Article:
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Future transistors may replace silicon with molybdenite

Feb 01, 2011, 20:32 (0 Talkback[s])
(Other stories by Matthew Humphries)

[ Thanks to An Anonymous Reader for this link. ]

"Researchers in the field of microprocessors are always looking to the future to see what new materials are available as our chips get ever smaller, faster, and closer to the limits of current component manufacturing. While graphene is seen as a material of the future, it has recently been revealed that it may not be a suitable replacement for silicon in CPUs. This is due to graphene having a very small energy state gap, meaning when it is used as a transistor it cannot be turned off.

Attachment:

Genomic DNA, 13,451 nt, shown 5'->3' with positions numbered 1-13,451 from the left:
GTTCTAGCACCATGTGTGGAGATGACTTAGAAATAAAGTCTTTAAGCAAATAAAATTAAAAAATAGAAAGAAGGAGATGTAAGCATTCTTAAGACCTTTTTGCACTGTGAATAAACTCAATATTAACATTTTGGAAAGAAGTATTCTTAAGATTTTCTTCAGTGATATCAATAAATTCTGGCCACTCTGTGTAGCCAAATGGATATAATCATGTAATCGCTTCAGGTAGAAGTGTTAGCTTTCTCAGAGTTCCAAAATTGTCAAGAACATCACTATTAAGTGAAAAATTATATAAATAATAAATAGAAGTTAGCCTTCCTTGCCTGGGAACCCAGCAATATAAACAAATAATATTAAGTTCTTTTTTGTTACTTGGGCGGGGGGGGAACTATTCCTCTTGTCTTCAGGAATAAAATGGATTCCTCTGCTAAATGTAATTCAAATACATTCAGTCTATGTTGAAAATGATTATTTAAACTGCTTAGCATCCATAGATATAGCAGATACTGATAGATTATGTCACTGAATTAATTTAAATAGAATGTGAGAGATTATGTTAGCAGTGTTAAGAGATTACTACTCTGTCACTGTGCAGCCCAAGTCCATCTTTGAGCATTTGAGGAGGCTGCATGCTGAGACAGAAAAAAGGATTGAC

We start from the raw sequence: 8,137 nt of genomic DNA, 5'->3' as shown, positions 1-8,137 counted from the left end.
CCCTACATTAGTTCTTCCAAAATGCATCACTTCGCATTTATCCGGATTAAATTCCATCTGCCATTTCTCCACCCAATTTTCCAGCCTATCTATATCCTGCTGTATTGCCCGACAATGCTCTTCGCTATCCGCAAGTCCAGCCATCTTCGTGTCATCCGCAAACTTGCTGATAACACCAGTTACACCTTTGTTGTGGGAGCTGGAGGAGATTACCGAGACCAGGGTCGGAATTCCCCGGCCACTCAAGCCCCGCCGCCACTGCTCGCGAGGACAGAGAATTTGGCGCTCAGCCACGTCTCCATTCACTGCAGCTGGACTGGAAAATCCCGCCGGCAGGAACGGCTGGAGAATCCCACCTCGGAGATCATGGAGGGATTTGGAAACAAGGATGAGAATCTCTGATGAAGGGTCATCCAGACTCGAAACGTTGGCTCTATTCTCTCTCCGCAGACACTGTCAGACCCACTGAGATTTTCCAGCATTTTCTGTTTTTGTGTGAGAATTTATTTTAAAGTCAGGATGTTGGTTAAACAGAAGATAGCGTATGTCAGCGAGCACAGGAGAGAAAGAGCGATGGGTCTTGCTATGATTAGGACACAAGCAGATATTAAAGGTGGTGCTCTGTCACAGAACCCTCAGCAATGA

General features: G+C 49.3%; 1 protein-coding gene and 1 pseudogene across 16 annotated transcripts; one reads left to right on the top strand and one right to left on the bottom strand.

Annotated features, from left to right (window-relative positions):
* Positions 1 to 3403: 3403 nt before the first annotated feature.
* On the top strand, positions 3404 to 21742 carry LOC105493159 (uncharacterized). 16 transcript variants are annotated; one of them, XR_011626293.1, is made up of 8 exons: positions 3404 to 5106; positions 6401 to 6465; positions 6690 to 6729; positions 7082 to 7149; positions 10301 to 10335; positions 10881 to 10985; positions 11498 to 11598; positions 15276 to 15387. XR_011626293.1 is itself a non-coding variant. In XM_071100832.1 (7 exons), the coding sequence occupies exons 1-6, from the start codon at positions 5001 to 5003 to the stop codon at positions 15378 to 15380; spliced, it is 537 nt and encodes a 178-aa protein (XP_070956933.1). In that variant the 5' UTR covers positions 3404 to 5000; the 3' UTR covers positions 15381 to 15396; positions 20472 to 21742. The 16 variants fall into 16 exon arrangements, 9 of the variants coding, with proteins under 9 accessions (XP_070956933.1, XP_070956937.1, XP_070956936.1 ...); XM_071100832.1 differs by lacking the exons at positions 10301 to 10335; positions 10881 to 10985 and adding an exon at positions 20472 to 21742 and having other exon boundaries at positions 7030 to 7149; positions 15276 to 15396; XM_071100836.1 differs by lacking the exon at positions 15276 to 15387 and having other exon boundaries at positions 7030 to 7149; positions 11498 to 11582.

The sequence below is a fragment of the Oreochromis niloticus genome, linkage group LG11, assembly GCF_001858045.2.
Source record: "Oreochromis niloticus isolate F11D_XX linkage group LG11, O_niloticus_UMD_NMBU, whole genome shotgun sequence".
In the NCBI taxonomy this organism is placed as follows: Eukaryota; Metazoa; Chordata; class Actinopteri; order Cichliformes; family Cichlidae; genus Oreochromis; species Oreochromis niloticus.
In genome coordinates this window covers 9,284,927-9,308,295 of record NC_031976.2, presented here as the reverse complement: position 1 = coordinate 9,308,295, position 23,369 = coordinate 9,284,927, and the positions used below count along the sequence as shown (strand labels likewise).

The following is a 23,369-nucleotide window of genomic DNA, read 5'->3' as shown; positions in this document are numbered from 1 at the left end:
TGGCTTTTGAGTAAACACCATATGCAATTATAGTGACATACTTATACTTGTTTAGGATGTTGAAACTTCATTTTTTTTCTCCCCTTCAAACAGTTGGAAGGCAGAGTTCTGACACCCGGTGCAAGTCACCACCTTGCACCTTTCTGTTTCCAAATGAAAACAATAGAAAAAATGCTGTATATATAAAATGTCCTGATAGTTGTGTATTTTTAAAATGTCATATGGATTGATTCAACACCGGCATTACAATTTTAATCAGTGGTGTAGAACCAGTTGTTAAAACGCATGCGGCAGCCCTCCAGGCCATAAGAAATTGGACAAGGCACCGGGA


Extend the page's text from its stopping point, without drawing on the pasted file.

"There could be ways around such a limitation that haven't been formulated yet, but we may not need graphene for processor manufacture after all. EPFL's Laboratory of Nanoscale Electronics and Structures (LANES) has discovered that molybdenite (MoS2) may be the perfect replacement for silicon.

"Your first question, as was mine, is probably what on earth is molybdenite? Well, it's actually an abundant material that has so far been overlooked for use in electronics. It is commonly used as an additive in lubricants and as an element of steel alloy, but now it has been found to be suitable for use as a semiconductors."

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